Audi AGVThe first electric motors at Audi’s plant in Györ, Hungary, went into production this week and will be shipped to Belgium for fitment on the Audi e-tron, the carmaker’s first all‑electric model, which is being made at its assembly facility near Brussels.

Current production capacity is approximately 400 electric axle motors each day, which can be gradually increased, according to the company.

Audi is planning to begin production of the e-tron at the Brussels plant later this year and to bring it to market in 2019 to challenge the Jaguar I-Pace and Tesla’s Model X.

Employees are making the drive systems on modular production islands rather than an assembly line. Similarly, the robots, and the bolting and measuring stations, are set out in fixed positions but are not linked together. Audi said the plant did have a predefined assembly sequence but that the modular system allowed more free scope in the production process along a network of branched paths. Driverless vehicles, controlled by an intelligent IT system, transport the parts to the workstations.

This intelligent navigation software and the AGVs being driven by it have been developed with equipment specialists in-house by Audi's Technical Centre for Production Assistance.

“Our Hungarian subsidiary is now entering a completely new field of expertise with the production of electric motors,” said Peter Kössler, board of management member for production and logistics at Audi. “This exclusive know‑how makes Győr into our main plant for electric motors and embodies our strategic transformation into a provider of sustainable mobility.”

As revealed by Automotive Logistics earlier this year, Audi has developed two types of AGV. One uses a laser tracking system, which can recognise and guide a group of driverless transport vehicles, similar to the way truck platooning works. A central computer on a mobile unit locates the other transporters by means of their reflectors using a laser scanner, and then gives them transport commands by radio to create an autonomous tugger train.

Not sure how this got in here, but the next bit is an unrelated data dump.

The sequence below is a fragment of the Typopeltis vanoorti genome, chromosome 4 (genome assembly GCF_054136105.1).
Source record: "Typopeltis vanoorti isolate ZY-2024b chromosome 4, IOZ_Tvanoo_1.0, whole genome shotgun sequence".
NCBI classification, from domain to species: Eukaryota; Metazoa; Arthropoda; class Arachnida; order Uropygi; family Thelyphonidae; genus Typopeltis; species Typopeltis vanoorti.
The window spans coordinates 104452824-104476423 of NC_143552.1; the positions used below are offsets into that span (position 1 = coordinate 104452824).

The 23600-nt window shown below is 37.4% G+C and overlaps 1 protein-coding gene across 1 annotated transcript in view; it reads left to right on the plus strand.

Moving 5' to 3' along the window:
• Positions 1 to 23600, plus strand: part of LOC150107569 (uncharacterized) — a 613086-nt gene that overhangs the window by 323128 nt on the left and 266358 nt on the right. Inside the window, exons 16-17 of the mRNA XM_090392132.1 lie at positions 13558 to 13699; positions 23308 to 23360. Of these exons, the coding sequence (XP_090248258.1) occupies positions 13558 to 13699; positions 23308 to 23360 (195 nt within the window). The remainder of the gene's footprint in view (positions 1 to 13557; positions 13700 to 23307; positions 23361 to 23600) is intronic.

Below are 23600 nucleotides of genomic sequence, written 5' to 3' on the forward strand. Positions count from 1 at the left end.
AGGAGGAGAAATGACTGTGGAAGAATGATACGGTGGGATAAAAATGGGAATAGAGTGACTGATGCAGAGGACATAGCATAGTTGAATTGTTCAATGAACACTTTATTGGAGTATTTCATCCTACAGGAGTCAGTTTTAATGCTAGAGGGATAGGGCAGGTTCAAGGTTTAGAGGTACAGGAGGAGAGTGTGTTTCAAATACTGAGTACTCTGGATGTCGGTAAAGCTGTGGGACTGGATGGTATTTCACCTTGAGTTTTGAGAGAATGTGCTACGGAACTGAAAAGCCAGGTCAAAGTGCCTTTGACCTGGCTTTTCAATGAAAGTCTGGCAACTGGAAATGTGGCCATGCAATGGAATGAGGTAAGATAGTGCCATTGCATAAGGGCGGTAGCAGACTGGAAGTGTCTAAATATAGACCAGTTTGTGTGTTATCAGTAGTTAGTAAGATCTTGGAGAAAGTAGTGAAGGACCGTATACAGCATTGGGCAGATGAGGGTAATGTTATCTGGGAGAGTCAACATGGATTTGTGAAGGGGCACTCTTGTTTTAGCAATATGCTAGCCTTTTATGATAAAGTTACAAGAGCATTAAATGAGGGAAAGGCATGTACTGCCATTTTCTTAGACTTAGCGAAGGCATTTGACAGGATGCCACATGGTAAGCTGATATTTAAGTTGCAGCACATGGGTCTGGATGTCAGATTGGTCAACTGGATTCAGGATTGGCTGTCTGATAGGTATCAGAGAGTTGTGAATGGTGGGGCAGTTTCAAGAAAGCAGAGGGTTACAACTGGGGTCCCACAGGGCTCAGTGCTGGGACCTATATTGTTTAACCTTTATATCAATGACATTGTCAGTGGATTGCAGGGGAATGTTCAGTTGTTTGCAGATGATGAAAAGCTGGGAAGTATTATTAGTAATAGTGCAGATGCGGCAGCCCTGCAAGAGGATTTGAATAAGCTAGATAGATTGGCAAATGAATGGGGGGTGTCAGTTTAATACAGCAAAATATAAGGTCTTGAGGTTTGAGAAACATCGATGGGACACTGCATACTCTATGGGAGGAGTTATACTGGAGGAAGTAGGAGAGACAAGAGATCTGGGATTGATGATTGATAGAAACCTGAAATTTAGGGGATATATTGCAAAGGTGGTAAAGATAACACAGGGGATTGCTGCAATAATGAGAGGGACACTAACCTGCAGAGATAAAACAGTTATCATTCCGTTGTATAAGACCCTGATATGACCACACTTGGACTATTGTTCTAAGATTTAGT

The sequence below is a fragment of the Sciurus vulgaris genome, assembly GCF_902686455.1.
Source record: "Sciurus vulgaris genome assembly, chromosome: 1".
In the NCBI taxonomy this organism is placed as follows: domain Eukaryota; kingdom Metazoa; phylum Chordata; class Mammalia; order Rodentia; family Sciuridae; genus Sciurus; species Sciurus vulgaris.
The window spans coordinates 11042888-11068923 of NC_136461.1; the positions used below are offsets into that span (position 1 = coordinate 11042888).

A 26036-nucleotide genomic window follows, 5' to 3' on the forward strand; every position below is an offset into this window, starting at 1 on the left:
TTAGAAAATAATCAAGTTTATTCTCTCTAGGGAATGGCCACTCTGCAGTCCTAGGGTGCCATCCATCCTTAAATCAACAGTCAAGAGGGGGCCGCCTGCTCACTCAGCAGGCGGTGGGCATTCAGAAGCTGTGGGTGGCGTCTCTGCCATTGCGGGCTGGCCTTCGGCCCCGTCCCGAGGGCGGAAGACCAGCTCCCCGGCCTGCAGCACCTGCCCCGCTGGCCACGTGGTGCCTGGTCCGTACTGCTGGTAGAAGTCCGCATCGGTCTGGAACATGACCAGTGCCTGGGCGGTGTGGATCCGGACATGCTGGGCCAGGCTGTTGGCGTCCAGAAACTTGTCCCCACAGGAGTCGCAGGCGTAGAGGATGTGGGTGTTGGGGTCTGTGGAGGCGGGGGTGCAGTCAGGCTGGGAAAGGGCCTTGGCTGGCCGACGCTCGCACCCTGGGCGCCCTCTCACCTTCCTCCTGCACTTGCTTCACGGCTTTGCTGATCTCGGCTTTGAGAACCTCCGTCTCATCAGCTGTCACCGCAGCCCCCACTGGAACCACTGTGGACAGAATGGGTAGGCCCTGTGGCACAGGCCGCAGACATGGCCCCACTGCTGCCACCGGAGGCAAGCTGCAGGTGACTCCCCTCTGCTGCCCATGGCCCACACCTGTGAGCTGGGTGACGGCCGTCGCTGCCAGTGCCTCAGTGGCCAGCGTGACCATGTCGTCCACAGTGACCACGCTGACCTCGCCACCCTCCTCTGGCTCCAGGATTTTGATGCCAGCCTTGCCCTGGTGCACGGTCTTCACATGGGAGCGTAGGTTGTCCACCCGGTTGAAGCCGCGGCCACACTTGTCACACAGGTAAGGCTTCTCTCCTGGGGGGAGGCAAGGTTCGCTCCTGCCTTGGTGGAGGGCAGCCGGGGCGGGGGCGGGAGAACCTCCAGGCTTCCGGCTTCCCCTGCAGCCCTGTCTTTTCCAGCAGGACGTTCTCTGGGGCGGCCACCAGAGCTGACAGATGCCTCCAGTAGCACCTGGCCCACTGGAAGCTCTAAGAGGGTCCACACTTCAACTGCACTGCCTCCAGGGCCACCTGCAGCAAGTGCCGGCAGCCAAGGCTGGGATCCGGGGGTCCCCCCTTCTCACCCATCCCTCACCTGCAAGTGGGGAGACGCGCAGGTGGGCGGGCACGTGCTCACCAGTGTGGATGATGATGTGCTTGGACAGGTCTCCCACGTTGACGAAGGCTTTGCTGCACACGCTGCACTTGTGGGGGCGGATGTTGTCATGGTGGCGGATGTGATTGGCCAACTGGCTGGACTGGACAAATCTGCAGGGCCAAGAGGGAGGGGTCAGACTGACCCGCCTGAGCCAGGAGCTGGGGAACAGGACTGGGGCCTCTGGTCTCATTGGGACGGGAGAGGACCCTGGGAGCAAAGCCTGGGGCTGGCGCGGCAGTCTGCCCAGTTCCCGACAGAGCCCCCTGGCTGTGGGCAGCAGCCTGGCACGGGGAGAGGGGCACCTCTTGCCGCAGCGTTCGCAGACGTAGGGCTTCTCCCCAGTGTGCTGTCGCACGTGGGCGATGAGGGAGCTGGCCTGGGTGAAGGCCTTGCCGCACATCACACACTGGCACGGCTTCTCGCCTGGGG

The second type of AGV uses intelligent navigation software based on that used for autonomous driving. The AGVs can thus supply goods from the warehouses to the assembly line freely and autonomously, recognising and reacting to traffic situations. They do not require magnetic strips as older generations of AGVs have.

Audi said the departments involved in the development of the electric motors and those in production planning cooperated closely with the prototype manufacturing/production technology centre in Győr to develop the required expertise. It has also said that the number of people employed in making the new motors will rise from about 100 now to over 130 by the end of the year. Production is a one‑shift operation for now but will soon change to three shifts, added the carmaker.

Automotive Logistics will hold its first Central and Eastern Europe summit in Budapest, Hungary, on November 13-14 this year